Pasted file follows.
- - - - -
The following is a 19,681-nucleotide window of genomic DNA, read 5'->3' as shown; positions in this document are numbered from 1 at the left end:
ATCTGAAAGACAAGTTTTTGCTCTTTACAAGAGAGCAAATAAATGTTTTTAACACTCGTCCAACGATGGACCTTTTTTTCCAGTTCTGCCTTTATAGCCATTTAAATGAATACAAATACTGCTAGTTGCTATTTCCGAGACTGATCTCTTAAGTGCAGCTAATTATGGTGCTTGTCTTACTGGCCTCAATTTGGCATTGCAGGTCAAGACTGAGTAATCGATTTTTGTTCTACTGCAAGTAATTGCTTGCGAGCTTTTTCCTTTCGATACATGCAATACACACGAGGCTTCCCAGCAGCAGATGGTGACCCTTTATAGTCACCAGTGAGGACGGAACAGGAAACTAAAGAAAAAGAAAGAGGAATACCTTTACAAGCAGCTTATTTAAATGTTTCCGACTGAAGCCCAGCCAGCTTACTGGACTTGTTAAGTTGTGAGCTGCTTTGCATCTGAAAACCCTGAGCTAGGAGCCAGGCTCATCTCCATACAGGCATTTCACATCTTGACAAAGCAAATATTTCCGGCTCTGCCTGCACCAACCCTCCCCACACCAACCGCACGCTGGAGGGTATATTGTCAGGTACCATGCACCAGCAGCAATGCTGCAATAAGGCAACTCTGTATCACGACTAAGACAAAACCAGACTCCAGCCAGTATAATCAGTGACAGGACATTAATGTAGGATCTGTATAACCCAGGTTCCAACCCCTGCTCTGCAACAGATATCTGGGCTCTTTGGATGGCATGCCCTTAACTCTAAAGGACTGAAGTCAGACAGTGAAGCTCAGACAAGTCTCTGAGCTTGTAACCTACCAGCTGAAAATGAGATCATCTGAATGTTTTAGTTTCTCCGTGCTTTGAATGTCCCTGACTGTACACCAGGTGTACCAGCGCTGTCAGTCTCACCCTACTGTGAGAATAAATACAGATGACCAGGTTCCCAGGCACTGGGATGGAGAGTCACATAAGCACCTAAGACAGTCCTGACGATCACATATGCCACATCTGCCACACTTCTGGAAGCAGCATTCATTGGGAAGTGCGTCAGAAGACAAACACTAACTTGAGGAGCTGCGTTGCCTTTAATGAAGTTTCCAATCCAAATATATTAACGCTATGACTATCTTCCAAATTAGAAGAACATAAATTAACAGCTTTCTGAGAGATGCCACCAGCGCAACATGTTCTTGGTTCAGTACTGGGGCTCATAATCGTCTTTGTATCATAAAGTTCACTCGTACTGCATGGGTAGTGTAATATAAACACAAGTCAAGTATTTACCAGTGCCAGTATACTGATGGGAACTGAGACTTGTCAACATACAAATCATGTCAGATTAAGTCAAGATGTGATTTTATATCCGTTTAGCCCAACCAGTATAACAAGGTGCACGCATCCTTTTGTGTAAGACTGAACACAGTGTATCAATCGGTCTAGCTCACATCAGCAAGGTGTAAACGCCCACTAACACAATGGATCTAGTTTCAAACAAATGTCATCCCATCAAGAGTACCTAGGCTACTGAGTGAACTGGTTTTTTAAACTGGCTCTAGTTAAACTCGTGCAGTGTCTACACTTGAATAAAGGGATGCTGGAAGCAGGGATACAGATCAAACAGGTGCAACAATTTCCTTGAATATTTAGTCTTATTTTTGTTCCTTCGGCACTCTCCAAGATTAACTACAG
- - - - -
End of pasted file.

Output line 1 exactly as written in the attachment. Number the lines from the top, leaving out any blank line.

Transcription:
The following is a 19,681-nucleotide window of genomic DNA, read 5'->3' as shown; positions in this document are numbered from 1 at the left end: